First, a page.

More on Rome vs Jerusalem
- Regarding the on-going debate on the identity of 'Babylon (the great)' I would like to present some (critical) comments of my own -- here in response to Ed Garcia�s posting of 24.08.01
(1) Ed Garcia wrote:
"The evidence, I believe, points overwhelmingly to Jerusalem as the harlot. Rome is an obvious solution but such a conclusion has always struck me as too pat, too clean. I am suspicious. Rome as a solution is obvious but maybe too obvious."
Now, if the evidence at hand "points overwhelmingly to Jerusalem as the harlot", how can an identification of 'her' with Rome be "too obvious" and "too clean"?
(2) Ad Rev 17:6, Ed Garcia wrote:
"To see pagan Rome depicted as a drunken, bloodied and blasphemous harlot would be nothing to marvel at, yet John marvels. However if we understand the harlot as Jerusalem then truly we have something to marvel at."
Obviously, (at least) Don K. Preston does not seem to have any problems with Jerusalem as "a drunken, bloodied and blasphemous harlot" cf. his reference to Mt 23:33-37 as a background for Rev 18:24. Most advocates of an identification of �Babylon� with Jerusalem would here see a clear reference to 'unfaithful' Jerusalem.
Furthermore, does Rev 17:6ff actually say that John was mystified becaause 'Babylon' was described as "a drunken, bloodied and blasphemous harlot"? I mean, the explanation provided by the angel in vv. does focus on the whole image (viz. both harlot and beast).
In fact, the designation of Rome - a pagan city - as 'harlot� could be taken as somewhat extraordinary. Rome was never 'married' to YHWH, Israel was. Nevertheless, in the OT harlotry is related to sorceries (Nah 3:4) and commerce (Is 23:15-18) as well. Sorcery is explicitly related to 'Babylon' in Rev 18:23 and the over-all context seems to connect 'Babylon' and commerce. Thus, Rome could very well have been condemned for harlotry.
The metaphor 'prostitute' was -- although uncommon -- also used in relation to the enemies of Israel (cf. Nah 3:4 [of Nineveh] and Is 23:16f [of Tyre]). Thus, "Babylon (the great)" being a harlot does not point to Jerusalem more than to Rome.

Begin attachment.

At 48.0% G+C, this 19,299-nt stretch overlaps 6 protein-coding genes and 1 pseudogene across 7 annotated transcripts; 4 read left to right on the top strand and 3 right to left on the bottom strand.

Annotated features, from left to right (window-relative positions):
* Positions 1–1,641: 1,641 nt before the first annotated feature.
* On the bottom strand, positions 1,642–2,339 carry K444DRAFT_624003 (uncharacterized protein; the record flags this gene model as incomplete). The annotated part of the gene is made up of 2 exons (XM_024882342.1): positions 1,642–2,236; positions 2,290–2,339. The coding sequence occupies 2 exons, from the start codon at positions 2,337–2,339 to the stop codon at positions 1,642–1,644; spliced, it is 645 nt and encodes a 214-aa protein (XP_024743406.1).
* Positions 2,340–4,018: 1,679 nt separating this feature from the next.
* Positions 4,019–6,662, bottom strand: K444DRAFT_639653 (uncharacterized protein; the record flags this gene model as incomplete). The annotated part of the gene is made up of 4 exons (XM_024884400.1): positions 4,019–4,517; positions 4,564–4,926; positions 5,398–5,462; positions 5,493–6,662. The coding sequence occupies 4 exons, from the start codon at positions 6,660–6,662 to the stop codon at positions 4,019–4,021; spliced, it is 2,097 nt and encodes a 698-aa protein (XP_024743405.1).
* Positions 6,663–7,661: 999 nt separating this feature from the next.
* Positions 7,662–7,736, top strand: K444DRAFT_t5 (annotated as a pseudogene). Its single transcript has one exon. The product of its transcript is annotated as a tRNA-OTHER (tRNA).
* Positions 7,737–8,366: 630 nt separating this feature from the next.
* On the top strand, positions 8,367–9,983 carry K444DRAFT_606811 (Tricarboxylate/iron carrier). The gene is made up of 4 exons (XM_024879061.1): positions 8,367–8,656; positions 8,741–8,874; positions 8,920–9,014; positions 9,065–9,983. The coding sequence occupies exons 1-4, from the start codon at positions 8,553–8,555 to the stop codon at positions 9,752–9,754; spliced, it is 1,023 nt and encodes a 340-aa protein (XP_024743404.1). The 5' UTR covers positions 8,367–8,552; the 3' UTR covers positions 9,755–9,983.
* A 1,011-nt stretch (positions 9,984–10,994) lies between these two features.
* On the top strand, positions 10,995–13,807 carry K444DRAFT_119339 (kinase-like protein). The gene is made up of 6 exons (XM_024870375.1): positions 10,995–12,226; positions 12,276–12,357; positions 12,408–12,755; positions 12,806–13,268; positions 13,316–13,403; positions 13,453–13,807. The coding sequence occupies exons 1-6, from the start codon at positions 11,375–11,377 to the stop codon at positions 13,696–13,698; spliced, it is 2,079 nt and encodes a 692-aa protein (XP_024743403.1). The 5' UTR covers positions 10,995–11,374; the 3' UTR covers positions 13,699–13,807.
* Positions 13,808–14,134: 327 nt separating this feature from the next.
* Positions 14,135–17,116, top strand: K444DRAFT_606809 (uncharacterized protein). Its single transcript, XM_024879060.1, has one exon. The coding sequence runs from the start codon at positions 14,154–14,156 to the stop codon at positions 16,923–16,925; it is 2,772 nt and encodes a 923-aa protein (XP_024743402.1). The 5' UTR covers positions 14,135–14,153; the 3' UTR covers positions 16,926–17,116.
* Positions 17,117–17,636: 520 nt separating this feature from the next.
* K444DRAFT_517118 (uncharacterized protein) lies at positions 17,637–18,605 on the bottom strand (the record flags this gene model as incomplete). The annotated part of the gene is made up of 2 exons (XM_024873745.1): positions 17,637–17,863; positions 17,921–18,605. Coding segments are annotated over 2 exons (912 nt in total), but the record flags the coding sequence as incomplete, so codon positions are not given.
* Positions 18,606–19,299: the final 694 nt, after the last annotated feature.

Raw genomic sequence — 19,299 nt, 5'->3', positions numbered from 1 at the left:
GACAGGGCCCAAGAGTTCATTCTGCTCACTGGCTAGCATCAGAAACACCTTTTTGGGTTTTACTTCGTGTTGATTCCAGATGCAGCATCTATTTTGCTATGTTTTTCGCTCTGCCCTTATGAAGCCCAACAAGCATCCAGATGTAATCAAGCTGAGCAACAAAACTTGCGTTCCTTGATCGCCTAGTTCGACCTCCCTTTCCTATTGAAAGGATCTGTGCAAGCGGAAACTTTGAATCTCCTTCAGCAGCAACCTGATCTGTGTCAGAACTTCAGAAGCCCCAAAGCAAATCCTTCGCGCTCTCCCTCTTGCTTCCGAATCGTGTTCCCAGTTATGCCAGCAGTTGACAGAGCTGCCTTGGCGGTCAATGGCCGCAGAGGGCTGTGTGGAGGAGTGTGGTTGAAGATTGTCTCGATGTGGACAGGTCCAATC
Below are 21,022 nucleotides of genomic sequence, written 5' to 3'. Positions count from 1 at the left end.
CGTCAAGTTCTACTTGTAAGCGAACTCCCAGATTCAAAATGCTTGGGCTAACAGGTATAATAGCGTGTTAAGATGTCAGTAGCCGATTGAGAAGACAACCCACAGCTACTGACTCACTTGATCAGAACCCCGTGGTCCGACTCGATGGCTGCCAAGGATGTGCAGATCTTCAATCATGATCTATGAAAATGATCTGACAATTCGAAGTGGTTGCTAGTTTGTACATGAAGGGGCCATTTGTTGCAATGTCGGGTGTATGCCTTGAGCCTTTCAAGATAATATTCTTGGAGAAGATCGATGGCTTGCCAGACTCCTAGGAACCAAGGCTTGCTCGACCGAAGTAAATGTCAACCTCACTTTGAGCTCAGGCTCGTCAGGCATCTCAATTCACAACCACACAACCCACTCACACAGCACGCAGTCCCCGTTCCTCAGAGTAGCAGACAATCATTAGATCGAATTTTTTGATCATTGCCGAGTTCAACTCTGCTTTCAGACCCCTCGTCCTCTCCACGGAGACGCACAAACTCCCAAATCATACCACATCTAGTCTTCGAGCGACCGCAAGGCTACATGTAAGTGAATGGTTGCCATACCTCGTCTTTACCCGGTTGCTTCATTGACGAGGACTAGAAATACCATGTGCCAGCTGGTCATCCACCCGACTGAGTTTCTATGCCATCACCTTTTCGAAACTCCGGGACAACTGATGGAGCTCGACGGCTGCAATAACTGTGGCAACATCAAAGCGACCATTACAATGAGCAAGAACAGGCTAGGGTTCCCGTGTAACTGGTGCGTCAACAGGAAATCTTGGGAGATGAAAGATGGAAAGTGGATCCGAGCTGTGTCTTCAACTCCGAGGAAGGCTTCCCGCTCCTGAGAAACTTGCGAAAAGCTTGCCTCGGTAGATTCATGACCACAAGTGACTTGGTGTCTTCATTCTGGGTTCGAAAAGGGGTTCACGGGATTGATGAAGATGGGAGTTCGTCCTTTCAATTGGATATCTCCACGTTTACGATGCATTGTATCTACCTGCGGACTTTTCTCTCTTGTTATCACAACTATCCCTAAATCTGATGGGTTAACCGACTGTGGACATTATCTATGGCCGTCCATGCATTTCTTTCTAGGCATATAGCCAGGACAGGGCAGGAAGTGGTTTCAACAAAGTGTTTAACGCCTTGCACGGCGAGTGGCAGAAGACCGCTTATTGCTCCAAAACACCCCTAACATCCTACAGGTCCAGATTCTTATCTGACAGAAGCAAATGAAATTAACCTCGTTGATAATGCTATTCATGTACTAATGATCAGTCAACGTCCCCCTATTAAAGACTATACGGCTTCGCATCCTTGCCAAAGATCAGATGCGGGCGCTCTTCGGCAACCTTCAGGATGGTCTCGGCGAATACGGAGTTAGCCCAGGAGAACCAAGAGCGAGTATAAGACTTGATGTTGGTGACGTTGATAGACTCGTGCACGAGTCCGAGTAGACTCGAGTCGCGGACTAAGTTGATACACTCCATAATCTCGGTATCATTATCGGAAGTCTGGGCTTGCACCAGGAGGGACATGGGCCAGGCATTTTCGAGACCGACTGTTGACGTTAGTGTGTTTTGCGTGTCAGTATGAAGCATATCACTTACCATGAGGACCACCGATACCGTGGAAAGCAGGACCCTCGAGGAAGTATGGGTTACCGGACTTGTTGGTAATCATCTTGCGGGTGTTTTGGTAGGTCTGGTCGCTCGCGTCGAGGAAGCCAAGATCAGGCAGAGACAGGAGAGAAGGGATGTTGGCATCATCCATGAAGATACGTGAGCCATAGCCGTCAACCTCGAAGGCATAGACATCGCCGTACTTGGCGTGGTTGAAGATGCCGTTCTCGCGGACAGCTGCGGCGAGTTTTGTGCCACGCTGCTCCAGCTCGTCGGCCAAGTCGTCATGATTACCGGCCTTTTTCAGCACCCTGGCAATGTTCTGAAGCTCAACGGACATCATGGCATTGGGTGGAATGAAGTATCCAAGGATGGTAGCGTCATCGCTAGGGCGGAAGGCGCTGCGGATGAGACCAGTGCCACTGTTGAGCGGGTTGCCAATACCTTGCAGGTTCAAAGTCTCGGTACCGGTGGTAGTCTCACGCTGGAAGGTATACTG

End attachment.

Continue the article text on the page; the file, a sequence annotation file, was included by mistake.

To me, Rev 18:24 is, perhaps, t h e (strongest) 'index' for an identification of "Babylon (the great)" with Jerusalem -- cf. Mt 23:34ff (and Lk 11:50f). However, the relation between the so-called 'Q-sayings' and Rev is uncertain. For one thing, John and Jesus might very well both have utilised a common tradition (cf. Ruiz 1995, ad loc.).
Personally, I think John could have known the 'Q-apocalypse' (Mt 24; Mk 13; Lk 21) and used it for his own discourse (just as he elsewhere utilises OT material). What Jesus said about Jerusalem, John could have said about Rome. During the Neronic persecutions, Rome killed the 'saints'. We do know that Christians prophets existed in the Church at Rome at a slightly later time. That there were several prophets in the early church is stated in the NT. John was one of them! We should also note that Rev 18:24 not only mentions the blood of the prophets but also the blood of the 'saints�. I feel that this could be a reference to the Neronian persecution (and later Roman persecutions) of Christians. In fact, I believe John has exchanged Jerusalem with Rome in his eschatological perspective; just as Jesus exchanged the kingdom of Antiochus IV. with Jerusalem for His apocalyptic prophecy:
The Book of Daniel: the end is related to the fall of Egypt/Syria
The 'Q-Apocalypse': the end is related to the fall of Jerusalem
John's Apocalypse: the end is related to the fall of Rome (Babylon)
(3) Ed Garcia wrote:
"As for Rome, I do not see that it plays a role of any importance in the Book of Revelation."
This is, of course, interesting. I guess he than would opt for an alternative understanding of the beast in Rev 13 and 13 and its number. If Rome does not play any important role in the Apocalypse, I guess its hard to see any reference to Nero in "666" (or "616").
(4) Ed Garcia suggests that the Apocalypse is about the replacement of old, earthly Jerusalem with the new, heavenly Jerusalem. But from this it does not necessarily follow that 'Babylon' = old Jerusalem. As I see it, it would be quite possible to understand 'Babylon' as a new Babylon, viz. a second temple destroyer. J.-P. Ruiz (1989) has demonstrated that it is possible to understand the 'great city' in Rev 16,19a as different from 'Babylon' in v. 19c. Ruiz has more recently been followed by Rissi (1995).
Rissi, M. (1995): Die Hure Babylon und die Verfuehrung der Heiligen: Eine Studie zur Apokalypse des Johannes (BWANT 7/16). Stuttgart etc.: Kohlhammer
Ruiz, J.-P. (1989): Ezekiel in the Apocalypse: The Transformation of Prophetic Language in Revelation 16,17 19,10. Frankfurt etc.: Peter Lang
Otto E. Nordgreen
Otto Erlend Nordgreen
Student at Department of Germanic
Studies, University of Oslo, Norway